The proposal to build on the Banning Ranch property, known as the largest remaining parcel of undeveloped coastal land in Southern California, has faced scrutiny for years from some residents and preservationists who would prefer the land remain open space.

Newport Banning Ranch has argued that the project would clean up oil facilities on the property and provide public access to the land for the first time in decades.

The Banning Ranch Conservancy, a nonprofit group that opposes the project, has indicated it would like to purchase the property but said it has not raised enough money to do so.

After the Newport Beach City Council approved a larger version of the project in 2012, the conservancy filed a lawsuit alleging that the city had violated its general plan, which prioritizes open space in West Newport.

The conservancy argued that the city did not work with the Coastal Commission in prioritizing specific areas of preservation, in violation of city law. The group also alleged that the project's environmental report did not detail mitigation measures for the development's potential effects.

The case has made its way through Orange County Superior Court and California's 4th District Court of Appeal and will next be heard by the California Supreme Court on an undetermined date.

Conservancy leaders say they hope the high court's eventual decision will force environmental documents to be redone, essentially putting the project back to square one.

Terry Welsh, president of the Banning Ranch Conservancy, said the controversy over Kinsey's failure to file necessary ex-parte documents is a distraction from the real issue.

"The focus should be on Banning Ranch," he said.

However, Welsh said there are discrepancies between developers' interactions with commissioners and those of lower-budget preservation groups.

"Not everyone can wine and dine at the same level," he said. "I'm all for transparency and leveling the playing field."

The Banning Ranch project was scheduled to go before the 12-member Coastal Commission this week, but Newport Banning Ranch asked the commission to postpone the hearing to give the developer more time to review a commission staff proposal that would further reduce the project's footprint.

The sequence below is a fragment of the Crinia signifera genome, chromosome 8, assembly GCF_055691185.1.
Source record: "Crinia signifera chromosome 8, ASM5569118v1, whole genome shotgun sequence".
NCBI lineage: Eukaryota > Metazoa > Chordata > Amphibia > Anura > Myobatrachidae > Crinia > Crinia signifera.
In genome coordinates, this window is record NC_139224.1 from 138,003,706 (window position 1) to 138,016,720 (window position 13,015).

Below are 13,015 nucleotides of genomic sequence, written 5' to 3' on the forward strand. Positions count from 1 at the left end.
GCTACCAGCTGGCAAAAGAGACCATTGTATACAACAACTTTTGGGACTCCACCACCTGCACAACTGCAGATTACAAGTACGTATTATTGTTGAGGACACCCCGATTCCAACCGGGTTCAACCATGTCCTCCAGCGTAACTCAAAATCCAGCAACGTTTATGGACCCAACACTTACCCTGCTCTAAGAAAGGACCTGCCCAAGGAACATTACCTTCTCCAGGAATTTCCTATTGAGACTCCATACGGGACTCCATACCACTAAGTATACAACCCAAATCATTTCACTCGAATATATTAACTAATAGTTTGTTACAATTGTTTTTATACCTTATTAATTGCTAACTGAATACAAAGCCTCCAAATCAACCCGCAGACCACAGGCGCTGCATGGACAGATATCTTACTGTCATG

The plan approved by the City Council proposed 1,375 homes, 75,000 square feet of retail space, a hostel and several parks on about 95 acres.

But after Coastal Commission staff recommended last October that the panel deny the project, Newport Banning Ranch scaled down the proposal to what it is now.

Newport Banning Ranch officials said they will continue to work with commission staff with the goal of the project going before the Coastal Commission within 90 days.

Meanwhile, a bill intended to ban ex-partes by commissioners is scheduled for a vote in the state Senate this week.

Sen. Hannah-Beth Jackson (D-Santa Barbara), the author of the measure, said it would protect the integrity of the commission's quasi-judicial process — a court-like proceeding in which the panel hears from both sides much like a judge hears evidence before making a decision.

"This bill will level the playing field between big-moneyed interests and those without such financial resources," Jackson has said of the legislation. "It will remove the possibility of backroom decision-making or the perception that it's occurring and will help ensure that decisions are made more openly and transparently."

Fry is a Daily Pilot staff writer. Weikel writes for the Los Angeles Times.